Due to a federal court order initiated from the state of Texas from February 16, 2015, USCIS was not able to accept requests for the expansion of DACA on February 18, 2015 as originally planned and suspended implementation of Deferred Action for Parents of Americans and Lawful Permanent Residents (DAPA). The court’s temporary injunction, issued February 16, did not affect the existing DACA. Individuals could continue with requesting an initial grant of DACA or renewal of DACA under the original guidelines.

The federal court order litigation escalated to the Supreme Court. On April 18, 2016, the Supreme Court heard oral arguments in United States v. Texas. There are only eight justices, normally nine, currently on the bench after Justice Alito Scalia’s February 2016 passing. If there is a tie of 4-4 at the Supreme Court, then the case will be sent back to the 5th Circuit, which will maintain the unfavorable ruling for immigrants.  It is believed Justice Scalia’s death will not affect the decision as he would have ruled against it anyway.

It is thought that since the case has a mixture of issues not only immigration law but also on legal points of standing and executive power, that the case might be favorable to the Administration and immigrants with a 5-3 holding and possibly a narrow decision on use of executive power. Listening to the justices during the oral argument, it didn’t seem like they believed that Texas would be so inconvenienced by issuing driver’s licenses to all people who are approved DAPA and expanded DACA as an undue burden. This was the main reason Texas said it contested the President’s actions.  One concern is that one state can’t just challenge the President’s executive power when they want to and put the process on hold. Another concern is that the President’s executive powers not to be broadened more than allowed in the Constitution.

The results of the Supreme Court case should be released by mid to late June 2016. According to recent history, USCIS normally takes about 60 days or so to implement new programs. For example, the initial DACA was announced June 15, 2012 and started August 15, 2012. At an April 2016 American Immigration Lawyers Association conference in Washington, D.C., USCIS officials stated they couldn’t plan for DAPA and expanded DACA but they could think about it. They also stated it normally takes USCIS about 6 months to locate, hire, and train personnel. These announcements were not what immigration attorneys wanted to hear due to the limited time available before the next President takes office.

Considering we might learn the Supreme Court ruling in mid-June and wait until mid-August for implementation, we are very close to an unpredictable November election putting in place a new President by January 2017. The rest of 2016 will be very interesting as timing is crucial and we have already waited a year and a half since the President’s November 2014 announcement.

For many interested in applying if DAPA or expanded DACA were to be approved, they should collect evidence of residence since 2010, proof of their children’s birth certificates and/or statuses (for DAPA), and their criminal and immigration history if they have any.  As potentially 3.7 million are awaiting the results, it would be best not to wait until the last minute to collect items that can sometimes take weeks or months to obtain.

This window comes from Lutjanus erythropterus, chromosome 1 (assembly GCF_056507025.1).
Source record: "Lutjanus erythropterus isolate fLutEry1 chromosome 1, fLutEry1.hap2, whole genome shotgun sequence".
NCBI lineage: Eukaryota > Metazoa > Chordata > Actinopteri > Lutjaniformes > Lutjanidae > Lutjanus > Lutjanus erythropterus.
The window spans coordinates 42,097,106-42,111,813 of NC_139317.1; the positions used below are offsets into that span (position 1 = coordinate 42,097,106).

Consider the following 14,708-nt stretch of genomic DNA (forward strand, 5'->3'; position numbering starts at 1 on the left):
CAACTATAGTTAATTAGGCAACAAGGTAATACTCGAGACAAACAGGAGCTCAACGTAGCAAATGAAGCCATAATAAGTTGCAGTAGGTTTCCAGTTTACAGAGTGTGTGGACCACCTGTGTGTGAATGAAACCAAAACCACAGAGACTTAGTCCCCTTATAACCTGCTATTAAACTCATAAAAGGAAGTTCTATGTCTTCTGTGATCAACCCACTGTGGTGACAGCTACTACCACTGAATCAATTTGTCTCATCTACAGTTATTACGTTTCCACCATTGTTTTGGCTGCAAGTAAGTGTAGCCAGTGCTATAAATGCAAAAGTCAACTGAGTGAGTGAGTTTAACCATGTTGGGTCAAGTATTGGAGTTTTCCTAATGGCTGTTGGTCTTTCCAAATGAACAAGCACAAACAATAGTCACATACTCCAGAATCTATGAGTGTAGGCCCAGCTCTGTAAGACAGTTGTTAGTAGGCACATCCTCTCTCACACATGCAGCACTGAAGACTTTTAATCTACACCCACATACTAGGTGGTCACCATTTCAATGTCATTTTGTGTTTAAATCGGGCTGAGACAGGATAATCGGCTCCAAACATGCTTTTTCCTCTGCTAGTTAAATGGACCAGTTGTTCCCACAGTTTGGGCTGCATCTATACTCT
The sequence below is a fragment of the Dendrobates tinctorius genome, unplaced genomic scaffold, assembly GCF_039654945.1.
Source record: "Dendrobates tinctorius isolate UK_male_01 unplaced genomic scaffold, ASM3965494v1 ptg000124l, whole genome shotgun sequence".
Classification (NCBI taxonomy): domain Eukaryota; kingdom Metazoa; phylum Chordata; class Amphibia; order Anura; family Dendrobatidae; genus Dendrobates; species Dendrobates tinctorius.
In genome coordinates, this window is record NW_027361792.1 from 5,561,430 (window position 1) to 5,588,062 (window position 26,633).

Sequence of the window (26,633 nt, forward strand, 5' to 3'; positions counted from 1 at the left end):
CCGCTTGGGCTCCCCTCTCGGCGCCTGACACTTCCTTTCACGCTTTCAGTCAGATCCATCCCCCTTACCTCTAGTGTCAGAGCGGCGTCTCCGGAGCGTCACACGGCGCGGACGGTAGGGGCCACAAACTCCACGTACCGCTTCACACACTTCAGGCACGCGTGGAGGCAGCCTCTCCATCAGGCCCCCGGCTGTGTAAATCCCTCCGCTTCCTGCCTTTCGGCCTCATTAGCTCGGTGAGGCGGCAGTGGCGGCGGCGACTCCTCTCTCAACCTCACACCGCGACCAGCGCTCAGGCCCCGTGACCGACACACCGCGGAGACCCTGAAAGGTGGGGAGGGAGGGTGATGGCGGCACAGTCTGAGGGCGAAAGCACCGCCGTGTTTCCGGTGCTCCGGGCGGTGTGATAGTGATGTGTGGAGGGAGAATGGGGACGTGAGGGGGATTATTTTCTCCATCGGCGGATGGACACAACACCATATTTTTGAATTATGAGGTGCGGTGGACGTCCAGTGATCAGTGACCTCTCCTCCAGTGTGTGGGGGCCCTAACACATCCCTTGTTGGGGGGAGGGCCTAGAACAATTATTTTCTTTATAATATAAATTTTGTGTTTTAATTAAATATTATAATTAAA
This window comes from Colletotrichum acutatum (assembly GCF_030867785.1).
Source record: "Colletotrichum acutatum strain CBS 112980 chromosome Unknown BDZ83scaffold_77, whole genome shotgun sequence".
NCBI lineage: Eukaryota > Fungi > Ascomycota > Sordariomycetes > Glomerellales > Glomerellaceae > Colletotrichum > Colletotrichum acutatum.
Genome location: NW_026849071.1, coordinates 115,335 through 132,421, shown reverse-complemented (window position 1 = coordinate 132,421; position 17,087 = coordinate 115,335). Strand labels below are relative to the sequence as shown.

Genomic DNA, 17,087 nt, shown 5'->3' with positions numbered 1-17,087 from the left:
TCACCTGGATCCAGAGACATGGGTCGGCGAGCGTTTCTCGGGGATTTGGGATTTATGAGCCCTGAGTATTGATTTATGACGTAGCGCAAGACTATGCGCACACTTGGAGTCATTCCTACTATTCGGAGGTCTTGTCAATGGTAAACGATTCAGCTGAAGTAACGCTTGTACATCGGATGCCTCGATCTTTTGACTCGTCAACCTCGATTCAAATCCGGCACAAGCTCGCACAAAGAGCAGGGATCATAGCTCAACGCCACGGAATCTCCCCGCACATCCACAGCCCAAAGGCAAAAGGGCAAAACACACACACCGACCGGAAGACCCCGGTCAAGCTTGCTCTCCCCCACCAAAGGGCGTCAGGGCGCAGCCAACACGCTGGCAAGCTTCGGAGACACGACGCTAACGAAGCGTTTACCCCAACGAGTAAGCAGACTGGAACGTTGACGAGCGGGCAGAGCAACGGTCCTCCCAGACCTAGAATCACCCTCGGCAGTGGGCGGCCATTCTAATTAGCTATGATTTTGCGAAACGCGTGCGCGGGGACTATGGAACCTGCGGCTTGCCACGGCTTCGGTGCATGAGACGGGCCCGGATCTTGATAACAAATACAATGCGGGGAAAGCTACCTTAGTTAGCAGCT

For more information:

American Council on Immigration

USCIS on Executive Action


The Expected Expansion of the Provisional Waiver (I-601A)

Posted on by Ruby Powers in citizenship, Consular Processing, Deportation, I-601 Waivers, I-601A Waivers, Immigration Law, Immigration Trends, pathway to citizenship Leave a comment

The Expected Expansion of the Provisional Waiver (I-601A)

By Board Certified Immigration Attorney Ruby L. Powers

November 4, 2015

The Provisional Waiver (I-601A) process currently allows certain people who are present in the United States to request from U.S. Citizenship and Immigration Services (USCIS) a provisional waiver for certain unlawful presence grounds of inadmissibility prior to departing from the United States for consular processing of their immigrant visas—rather than applying for a waiver abroad after the immigrant visa interview using the Form I-601, Waiver of Grounds of Inadmissibility. The Department of Homeland Security (DHS) proposes to expand eligibility for provisional waivers to include aliens in all statutorily eligible immigrant visa categories, including family-sponsored immigrants, employment-based immigrants, certain special immigrants, and Diversity Visa program selectees, together with their derivative spouses and children.  It also proposes expanding who may be considered a qualifying relative for purpose of the extreme hardship determination to include legal permanent resident spouses and parents.  This has a far reaching scope and is a refreshing positive change in light of deadlocked reform and executive actions being held in litigation all year.

Before the existing and more limited provisional waiver rule was implemented in March 4, 2013, many families had to be separated for 4 to 18 months to complete a legal permanent residency process via consular processing due to an illegal entry or other grounds of inadmissibility. Before the provisional waiver, clients might have been able to stay in Mexico only 4 months due to the generous pilot program in Cd. Juarez, Mexico or in some cases wait 18 months in Honduras or longer, if an appeal was sought and in other countries there were inconsistent waiting times. Obviously, there were hesitations for families to proceed with this process for legalization.